Reddit CEO Speaks Out On Violentacrez In Leaked Memo: 'We Stand for Free Speech'

Reddit has been rocked by our expose of its most powerful creep, Texas programmer Michael Brutsch aka Violentacrez. Brutsch has been defending himself on Reddit, and is even going to be interviewed by CNN. But Reddit's staff has been surprisingly quiet. Their silence has raised some eyebrows among Reddit's community of volunteer moderators, who are feeling under fire and reeling from the loss of an influential member. This evening, Reddit CEO Yishan Wong finally weighed in on the Violentacrez scandal, saying that Reddit will not ban 'distasteful' content, while condemning Reddit moderators' widespread ban on Gawker links.

Wong, a former Facebook engineer who joined Reddit in March as CEO, posted his thoughts on Modtalk, a private subreddit for moderators and administrators, and we've obtained a copy of the post.

"There sure has been a lot of trouble lately for Reddit, and I'd like to talk about that before I nip off for a spot of tea," he writes. Wong never addresses Violentacrez by name, but begins by reiterating Reddit's commitment to free speech and to allowing the sorts of offensive content Violentacrez traded in.

We stand for free speech. This means we are not going to ban distasteful subreddits. We will not ban legal content even if we find it odious or if we personally condemn it. Not because that's the law in the United States - because as many people have pointed out, privately-owned forums are under no obligation to uphold it - but because we believe in that ideal independently, and that's what we want to promote on our platform. We are clarifying that now because in the past it wasn't clear, and (to be honest) in the past we were not completely independent and there were other pressures acting on reddit. Now it's just reddit, and we serve the community, we serve the ideals of free speech, and we hope to ultimately be a universal platform for human discourse (cat pictures are a form of discourse).

Judging from his memo, the key issue of the scandal for Wong is not Violentacrez's actions but the widespread censorship of Gawker links that occurred in retaliation for our publishing the article. Moderators were enraged by Violentacrez's "doxxing" (hacker slang for outing) and decided to censor Gawker links in protest. Currently more than 70 subreddits have censored Gawker links, including the popular Politics and TodayILearned subreddits.

This is obviously at odds with Reddit's free speech mission. And Wong writes that the ban is wrongheaded:

Let's be honest, this ban on links from the gawker network is not making reddit look so good.
While the ban was originally being discussed by mods, we were discussing it internally too. We even briefly considered the consequences of a site-level ban on the entire gawker network, and realized three things about it:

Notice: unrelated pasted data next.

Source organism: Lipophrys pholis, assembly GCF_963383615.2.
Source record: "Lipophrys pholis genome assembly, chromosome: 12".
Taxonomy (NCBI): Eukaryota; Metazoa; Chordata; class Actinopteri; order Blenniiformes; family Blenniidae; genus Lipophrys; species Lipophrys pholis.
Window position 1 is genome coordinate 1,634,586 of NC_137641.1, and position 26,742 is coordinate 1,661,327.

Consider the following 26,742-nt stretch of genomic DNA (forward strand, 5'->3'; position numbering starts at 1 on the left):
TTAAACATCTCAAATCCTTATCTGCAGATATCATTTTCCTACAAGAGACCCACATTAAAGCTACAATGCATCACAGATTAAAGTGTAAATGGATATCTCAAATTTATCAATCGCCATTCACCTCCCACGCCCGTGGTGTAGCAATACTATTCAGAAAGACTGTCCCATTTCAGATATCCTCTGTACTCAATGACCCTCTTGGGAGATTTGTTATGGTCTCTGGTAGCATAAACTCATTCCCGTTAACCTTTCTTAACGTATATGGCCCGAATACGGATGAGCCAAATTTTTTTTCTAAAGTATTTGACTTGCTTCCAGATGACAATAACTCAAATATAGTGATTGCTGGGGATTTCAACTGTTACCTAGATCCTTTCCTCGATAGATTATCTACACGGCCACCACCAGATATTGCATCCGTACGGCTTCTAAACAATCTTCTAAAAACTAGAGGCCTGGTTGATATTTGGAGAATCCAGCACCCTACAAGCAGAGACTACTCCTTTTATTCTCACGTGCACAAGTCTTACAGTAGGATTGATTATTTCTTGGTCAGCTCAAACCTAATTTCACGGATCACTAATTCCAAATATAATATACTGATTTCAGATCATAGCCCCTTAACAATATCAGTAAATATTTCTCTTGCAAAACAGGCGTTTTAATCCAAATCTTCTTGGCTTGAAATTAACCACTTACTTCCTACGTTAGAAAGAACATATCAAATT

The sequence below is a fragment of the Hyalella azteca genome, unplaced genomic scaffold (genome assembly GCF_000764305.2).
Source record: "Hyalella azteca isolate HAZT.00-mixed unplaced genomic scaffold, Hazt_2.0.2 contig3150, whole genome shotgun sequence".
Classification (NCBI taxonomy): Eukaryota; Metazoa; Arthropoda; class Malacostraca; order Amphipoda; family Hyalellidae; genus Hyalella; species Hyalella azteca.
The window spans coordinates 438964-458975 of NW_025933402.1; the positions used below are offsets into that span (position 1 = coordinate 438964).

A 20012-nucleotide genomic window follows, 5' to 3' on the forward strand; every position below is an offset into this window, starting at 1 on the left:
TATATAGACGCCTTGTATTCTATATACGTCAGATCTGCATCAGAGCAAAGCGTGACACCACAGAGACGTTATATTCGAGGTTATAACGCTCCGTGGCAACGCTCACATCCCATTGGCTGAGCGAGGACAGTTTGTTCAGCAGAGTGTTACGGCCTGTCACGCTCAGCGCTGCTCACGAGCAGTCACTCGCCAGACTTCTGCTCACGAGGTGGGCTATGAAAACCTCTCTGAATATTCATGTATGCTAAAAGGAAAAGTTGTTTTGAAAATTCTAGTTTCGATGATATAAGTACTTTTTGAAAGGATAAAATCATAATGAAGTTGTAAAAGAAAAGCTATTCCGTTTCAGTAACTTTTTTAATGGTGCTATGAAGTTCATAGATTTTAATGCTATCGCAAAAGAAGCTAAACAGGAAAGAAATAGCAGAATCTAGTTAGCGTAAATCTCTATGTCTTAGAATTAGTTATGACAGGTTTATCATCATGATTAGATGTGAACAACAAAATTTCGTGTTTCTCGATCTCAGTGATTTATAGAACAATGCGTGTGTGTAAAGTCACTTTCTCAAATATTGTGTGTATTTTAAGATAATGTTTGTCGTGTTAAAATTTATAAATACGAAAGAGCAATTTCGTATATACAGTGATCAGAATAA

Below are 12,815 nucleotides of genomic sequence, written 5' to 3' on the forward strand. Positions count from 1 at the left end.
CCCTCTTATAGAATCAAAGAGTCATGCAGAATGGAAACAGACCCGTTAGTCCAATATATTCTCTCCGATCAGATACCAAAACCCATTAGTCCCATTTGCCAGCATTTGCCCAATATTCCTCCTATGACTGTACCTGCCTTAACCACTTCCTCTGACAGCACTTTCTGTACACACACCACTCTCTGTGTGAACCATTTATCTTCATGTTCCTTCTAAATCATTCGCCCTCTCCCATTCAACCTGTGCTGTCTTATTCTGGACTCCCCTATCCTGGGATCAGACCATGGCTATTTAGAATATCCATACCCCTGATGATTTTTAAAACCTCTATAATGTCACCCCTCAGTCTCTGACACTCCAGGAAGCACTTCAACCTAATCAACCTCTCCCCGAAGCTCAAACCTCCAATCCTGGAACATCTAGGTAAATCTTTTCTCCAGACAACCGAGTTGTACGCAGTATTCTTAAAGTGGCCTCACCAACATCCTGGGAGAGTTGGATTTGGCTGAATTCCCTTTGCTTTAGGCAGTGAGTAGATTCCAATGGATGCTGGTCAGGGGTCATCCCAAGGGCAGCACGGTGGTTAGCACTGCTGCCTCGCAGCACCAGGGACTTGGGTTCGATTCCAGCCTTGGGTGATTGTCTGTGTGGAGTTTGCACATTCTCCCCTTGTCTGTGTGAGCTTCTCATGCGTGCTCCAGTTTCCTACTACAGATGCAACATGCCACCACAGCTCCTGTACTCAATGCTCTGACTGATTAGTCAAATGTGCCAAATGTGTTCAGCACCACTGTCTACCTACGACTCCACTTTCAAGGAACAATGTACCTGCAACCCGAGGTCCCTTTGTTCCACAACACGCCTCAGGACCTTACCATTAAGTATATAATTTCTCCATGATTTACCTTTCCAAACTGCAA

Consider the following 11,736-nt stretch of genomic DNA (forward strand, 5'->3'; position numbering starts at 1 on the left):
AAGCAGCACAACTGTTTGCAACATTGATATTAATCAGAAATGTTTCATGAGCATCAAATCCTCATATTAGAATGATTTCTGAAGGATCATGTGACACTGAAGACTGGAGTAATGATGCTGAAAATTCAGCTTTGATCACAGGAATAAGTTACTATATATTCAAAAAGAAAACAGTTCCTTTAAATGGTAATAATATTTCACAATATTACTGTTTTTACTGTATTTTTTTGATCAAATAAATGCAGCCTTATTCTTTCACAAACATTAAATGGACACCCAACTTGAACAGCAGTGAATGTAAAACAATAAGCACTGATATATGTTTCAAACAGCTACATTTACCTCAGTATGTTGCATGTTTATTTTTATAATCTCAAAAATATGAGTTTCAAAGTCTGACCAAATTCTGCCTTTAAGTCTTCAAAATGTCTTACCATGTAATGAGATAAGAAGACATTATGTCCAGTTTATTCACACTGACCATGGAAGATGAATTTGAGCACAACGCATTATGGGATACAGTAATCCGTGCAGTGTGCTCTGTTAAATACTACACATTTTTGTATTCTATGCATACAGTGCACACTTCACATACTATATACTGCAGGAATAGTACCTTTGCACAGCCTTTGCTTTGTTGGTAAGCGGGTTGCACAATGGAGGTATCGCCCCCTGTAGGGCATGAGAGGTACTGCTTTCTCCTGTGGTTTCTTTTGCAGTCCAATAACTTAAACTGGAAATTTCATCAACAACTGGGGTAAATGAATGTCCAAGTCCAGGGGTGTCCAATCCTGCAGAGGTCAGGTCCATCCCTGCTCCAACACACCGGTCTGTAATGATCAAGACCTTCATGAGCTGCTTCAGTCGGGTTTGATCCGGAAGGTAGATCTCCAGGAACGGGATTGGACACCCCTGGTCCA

1. It would ultimately be ineffective at stopping off-site doxxing. People who want to go after someone off-site would still do it. They have plenty of other megaphones besides reddit.

2. It would definitely raise the profile of the issue with the general public, and result in headlines like "gawker exposes creepster; reddit engages in personal vendetta to defend pedophile." This would hardly help us explain the problem of irresponsible release of personal information to the general public.

3. Practically speaking, it wouldn't really deter or hurt gawker anyways. This is in contrast to domain banning spammers, where it is not just punitive, it literally stops the spam.

Reddit administrators never banned Gawker. However, they did institute a site-wide ban on the link to our Violentacrez story for about a day, supposedly because of the anti-doxxing policy. Wong now admits that was a mistake: "In our case as admins, we chose to recognize that opponents have the right to criticize us, to expose us, to tell a story about us - even if we don't like that story or we feel it's wrong. So we reversed the site-level ban on Chen's gawker piece."

And of course, this being Reddit, Wong gives a TL;DR:

TL;DR: We stand for freedom of speech. We will uphold existing rules against posting dox on reddit. But the reality is those rules end at our platform, and we will respect journalism as a form of speech that we don't ban. We believe further change can come only from example-setting.

The memo is in keeping with the hands-off approach Reddit administrators say they take with content and users on the site. What Wong doesn't address is the close relationship Violentacrez had with administrators and staff while he was spreading his Jailbait pics and virulent racism. He was often in contact with administrators, who gave him a special "pimp hat" badge to thank him for helping oversee the site's massive NSFW side. Though it's not in the memo, we imagine the pimp hat badge has been discontinued.

Here's the full memo (and see a screenshot of Wong's original post here):

Hi everyone. There sure has been a lot of trouble lately for reddit, and I'd like to talk a bit about that before I nip off for a spot of tea. I know the admins have been silent during a lot of the recent crisis, and we have been putting together a complex decision. We'd like to chart the right course for reddit's future, and we are taking this seriously.

We stand for free speech. This means we are not going to ban distasteful subreddits. We will not ban legal content even if we find it odious or if we personally condemn it. Not because that's the law in the United States - because as many people have pointed out, privately-owned forums are under no obligation to uphold it - but because we believe in that ideal independently, and that's what we want to promote on our platform. We are clarifying that now because in the past it wasn't clear, and (to be honest) in the past we were not completely independent and there were other pressures acting on reddit. Now it's just reddit, and we serve the community, we serve the ideals of free speech, and we hope to ultimately be a universal platform for human discourse (cat pictures are a form of discourse).